Doctors often miss nonmedical clues in patient visits
■ Patients might be missing appointments or medication refills because of job losses. Such “red flags” should prompt physicians to probe further, a new study says.
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Physicians frequently overlook factors that are not strictly biomedical and yet can contribute to poor outcomes, according to a study based on covert audio recordings of hundreds of visits to internal medicine clinics. (See correction)
So-called red flags such as missed appointments, drug noncompliance, missed screenings and sudden spikes in previously controlled diabetes and hypertension went unexplored in more than 60% of patient visits to physicians, said the study, published April 16 in Annals of Internal Medicine (link).
These red flags often indicate that factors such as job loss, change in insurance status and trouble with transportation are impeding care, said Saul Weiner, MD, professor of medicine at the University of Illinois College of Medicine in Chicago. (See correction)
“There are algorithms for how to manage certain chronic conditions, but that is not going to help you when in fact the underlying problem is that the physician missed a cue about something else that is happening with the patient,” Dr. Weiner said.
When physicians ask patients about nonmedical impediments to their care, they may be able to address problems by prescribing generic alternatives or referring patients for other help, he added. This is especially true in the context of the study, which involved 774 patients at two Veterans Health Administration clinics in Chicago who recorded conversations with their physicians. For example, doctors can refer patients for transportation services available through the VA.
In the 38% of cases when studied physicians did probe about red flags, they often were able to develop patient-centered care plans — such as prescribing a less-expensive treatment. Fifty-nine percent of the time those plans led to improved outcomes such as fewer missed appointments and better-controlled chronic conditions. (See correction)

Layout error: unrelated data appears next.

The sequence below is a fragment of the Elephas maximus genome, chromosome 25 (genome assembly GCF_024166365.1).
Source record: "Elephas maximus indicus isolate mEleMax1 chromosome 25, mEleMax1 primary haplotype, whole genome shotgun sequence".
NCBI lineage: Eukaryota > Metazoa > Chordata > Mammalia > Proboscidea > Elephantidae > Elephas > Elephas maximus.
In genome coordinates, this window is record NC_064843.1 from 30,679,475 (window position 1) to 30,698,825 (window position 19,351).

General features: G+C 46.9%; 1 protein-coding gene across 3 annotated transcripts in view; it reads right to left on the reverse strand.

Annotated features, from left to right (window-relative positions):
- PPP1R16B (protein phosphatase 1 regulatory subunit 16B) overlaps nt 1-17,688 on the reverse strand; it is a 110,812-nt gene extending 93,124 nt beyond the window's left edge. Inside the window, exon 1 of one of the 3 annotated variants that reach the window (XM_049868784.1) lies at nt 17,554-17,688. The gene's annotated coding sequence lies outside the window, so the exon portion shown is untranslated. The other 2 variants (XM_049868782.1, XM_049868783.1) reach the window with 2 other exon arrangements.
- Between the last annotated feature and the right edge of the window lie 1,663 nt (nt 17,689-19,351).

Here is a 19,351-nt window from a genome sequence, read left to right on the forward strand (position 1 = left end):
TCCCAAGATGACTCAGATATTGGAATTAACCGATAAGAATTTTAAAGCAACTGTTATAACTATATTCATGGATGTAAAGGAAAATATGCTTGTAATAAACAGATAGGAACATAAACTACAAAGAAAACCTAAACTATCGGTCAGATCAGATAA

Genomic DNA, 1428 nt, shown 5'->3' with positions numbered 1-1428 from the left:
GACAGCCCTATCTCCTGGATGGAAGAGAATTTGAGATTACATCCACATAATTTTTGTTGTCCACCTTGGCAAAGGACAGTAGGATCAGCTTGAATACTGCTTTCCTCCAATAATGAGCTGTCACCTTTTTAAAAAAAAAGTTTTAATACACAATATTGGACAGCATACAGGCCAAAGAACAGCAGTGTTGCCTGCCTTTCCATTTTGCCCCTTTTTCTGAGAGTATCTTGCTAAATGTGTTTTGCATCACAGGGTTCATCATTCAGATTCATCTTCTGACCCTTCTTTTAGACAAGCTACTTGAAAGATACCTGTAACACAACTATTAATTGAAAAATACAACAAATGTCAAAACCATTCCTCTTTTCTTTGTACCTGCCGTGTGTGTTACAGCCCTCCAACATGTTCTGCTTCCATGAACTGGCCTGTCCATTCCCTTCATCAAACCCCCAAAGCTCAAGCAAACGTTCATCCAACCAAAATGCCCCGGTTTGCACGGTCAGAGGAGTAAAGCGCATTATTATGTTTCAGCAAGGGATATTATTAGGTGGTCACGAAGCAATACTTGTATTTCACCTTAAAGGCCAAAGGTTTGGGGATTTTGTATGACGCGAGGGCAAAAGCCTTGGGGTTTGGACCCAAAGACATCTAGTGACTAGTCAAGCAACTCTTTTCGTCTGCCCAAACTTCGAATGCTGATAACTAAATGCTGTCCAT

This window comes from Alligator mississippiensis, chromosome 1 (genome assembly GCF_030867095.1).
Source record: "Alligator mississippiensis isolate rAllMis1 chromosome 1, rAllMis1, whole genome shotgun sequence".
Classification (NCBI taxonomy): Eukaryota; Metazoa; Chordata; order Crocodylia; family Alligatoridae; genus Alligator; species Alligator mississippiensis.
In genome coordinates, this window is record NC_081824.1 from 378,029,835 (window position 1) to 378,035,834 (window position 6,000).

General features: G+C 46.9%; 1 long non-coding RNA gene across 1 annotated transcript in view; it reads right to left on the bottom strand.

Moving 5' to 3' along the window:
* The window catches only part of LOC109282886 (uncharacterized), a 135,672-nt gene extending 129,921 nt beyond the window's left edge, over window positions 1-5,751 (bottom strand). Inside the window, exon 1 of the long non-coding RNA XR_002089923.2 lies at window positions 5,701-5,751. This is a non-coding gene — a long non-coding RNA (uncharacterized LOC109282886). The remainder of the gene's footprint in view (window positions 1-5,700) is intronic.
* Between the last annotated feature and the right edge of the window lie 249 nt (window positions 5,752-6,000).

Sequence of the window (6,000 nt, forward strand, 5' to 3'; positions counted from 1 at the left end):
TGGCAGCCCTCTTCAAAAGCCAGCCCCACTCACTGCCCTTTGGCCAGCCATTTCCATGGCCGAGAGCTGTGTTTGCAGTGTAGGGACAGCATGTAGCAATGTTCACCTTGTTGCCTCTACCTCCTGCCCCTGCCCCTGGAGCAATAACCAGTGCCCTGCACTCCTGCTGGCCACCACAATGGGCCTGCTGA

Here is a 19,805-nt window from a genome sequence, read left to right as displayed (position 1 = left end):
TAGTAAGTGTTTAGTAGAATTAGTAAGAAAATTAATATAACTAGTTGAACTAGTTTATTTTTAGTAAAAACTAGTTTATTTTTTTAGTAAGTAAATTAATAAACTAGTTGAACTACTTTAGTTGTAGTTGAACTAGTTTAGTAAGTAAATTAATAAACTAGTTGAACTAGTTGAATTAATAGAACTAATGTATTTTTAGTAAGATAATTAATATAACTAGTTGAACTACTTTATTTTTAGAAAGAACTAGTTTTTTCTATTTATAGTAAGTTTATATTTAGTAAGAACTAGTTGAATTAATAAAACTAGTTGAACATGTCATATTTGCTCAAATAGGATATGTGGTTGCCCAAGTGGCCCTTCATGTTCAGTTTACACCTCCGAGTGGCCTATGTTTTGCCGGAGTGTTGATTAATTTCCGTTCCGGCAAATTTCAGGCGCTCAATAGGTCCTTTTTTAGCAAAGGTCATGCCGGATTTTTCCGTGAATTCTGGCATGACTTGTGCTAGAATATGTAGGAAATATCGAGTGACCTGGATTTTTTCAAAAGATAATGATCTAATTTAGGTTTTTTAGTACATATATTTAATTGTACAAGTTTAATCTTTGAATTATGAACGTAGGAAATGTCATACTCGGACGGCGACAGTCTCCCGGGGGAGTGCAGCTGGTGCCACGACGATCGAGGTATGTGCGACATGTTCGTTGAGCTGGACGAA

The covert recording used in the study allowed researchers to uncover what physicians may have missed in their visits with patients, Dr. Weiner said. The physicians involved consented to being recorded for the study, and part of the study's design was that the doctors did not know which particular patients would be taping them.
“If we want to look at the issue of whether physicians are picking up on patients' life context, you have to audio-record the encounter,” he said. “We're not going to get that information from the medical record. No physician is going to document something that they've missed.”
Secret recordings used to spot gaps
The Chicago VA clinics now use secret audio recordings by patients on a regular basis as a quality improvement tool. Physicians get individual feedback about how often they missed red flags and specific examples of when they could have probed more deeply to uncover patients' social or economic impediments. The concept is being spread to other VA locations as a quality improvement project, meaning the recordings are protected from legal discovery or use in medical liability cases.
Medical schools and residency programs should do more to train future physicians on how to spot nonmedical factors and how to improve health systems to address them, Dr. Weiner said.
“Physicians have a biomedical bias,” he said. “We're trained to think about things from a biomedical standpoint, and we tend to put a higher priority on information like a lab value, a new pain here or a lump there. We put lower value on information about a patient's context. I'd argue that a patient's insurance information is just as important a piece of knowledge as the type of bacteria the patient has. They are both critical to ensuring that the patient ends up with the right care.”